You can find anything you want at the Venice Biennale – if you’ve got the time. Trawling the 80-odd national pavilions, the private collections and extra curricular art projects that have spread out from the nexus of the Giardini to the palazzos and churches dotted everywhere along the city's narrow alleys is a daunting business.
There’s sex of course – Nathalie Djurberg’s grown-up fairytales full of hungry wolves and naughty little girls realised in stop motion animation with plasticine puppets are a grubby and glorious delight amidst the many knock-out works from the Fondazione Prada on show at Ca Corner Della Regina. (Charles Ray’s early Ink Bath and some beautiful Arte Povera pieces are further must-sees of the collection.) Gelitin provided rock'n'roll with their wood fire furnace in the garden of the Arsenale – Japanther were chopping wood to feed the furnace while playing head-splitting punk rock on my visit.
This year’s curator of the International Exhibition spread across the Arsenale and Italian Pavilion, Bice Curiger delivers all manner of sensory delight, from Elad Lassry’s ballet film where body beautiful dancers in primary coloured unitards perform elegant moves, to Pipilotti Rist’s wittily kitsch sparkly paintings of Venice waterways, whose skies are animated with seductive-cum-repulsive film projections of swimming nudes, cooking and the insides of our bodies. Most delicious by far is Karla Black’s Scottish Pavilion. Sickly sweet sculptures in lusciously hued soap, delicate sugar paper creations and mounds of dirt decked the upper floors of an ancient palazzo.
The dominant note however is politics. Giardini show-stopper, Track and Field by Allora & Calzadilla, makes a punchy comment on American imperialism and military muscle: outside their American pavilion they've installed an overturned tank where a pumped-up He Man performs a running machine work-out atop its rotating wheels. Thomas Hirschhorn’s Swiss pavilion sees his trademark all-consuming installations crafted from brown tape, cardboard, philosophy books and Internet images of global carnage reach new levels of overwhelming excess with mobile phones, glossy magazines, ear-buds, crystals and shards of broken beer bottles seemingly protruding from every surface.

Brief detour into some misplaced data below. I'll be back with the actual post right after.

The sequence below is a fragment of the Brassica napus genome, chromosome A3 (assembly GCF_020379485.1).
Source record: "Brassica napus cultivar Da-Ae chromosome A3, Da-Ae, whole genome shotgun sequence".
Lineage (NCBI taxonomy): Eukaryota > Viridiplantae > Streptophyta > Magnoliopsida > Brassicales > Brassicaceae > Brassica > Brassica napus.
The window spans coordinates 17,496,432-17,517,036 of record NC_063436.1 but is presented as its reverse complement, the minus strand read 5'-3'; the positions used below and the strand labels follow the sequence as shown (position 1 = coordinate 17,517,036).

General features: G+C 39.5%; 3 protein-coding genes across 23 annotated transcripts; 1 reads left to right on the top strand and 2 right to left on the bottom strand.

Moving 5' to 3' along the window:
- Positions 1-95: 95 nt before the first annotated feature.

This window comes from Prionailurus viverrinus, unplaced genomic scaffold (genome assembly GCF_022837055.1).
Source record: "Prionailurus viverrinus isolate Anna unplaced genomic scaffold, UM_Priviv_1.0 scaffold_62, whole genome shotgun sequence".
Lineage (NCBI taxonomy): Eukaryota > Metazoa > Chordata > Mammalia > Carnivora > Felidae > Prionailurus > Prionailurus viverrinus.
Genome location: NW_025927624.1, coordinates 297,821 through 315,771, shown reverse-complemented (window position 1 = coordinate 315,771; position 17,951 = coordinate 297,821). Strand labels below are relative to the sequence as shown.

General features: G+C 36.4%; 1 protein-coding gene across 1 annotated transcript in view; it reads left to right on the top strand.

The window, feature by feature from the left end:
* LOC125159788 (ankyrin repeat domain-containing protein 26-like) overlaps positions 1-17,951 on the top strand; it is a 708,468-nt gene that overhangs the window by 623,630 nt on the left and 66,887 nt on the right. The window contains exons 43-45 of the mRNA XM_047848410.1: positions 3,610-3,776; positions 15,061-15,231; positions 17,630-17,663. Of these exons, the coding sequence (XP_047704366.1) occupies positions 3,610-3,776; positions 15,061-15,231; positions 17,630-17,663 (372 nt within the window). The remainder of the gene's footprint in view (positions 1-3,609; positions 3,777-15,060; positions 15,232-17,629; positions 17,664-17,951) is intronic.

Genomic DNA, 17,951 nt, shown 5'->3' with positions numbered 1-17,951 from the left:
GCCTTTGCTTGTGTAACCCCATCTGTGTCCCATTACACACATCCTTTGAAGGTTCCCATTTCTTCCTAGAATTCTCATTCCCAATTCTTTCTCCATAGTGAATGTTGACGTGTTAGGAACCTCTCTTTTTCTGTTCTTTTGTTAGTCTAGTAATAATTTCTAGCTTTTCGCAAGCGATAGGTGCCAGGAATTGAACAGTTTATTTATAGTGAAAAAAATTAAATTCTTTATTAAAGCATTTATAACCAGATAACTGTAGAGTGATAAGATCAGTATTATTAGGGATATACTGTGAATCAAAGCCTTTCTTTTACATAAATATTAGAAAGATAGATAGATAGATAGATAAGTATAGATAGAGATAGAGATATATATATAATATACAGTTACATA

The high point though is surely Yael Bartana’s ambitious film trilogy in the Polish pavilion, portraying the rise and fall of a fictional bespectacled Jewish cult leader intent on uniting the world’s oppressed and bringing the Jews back to Poland. Bartana depicts the cult’s kibbutz-building activities, its leader’s speeches and final memorial service with a thrilling, ambiguous mixture of dead-pan humour, idealism and foreboding.
Text by Skye Sherwin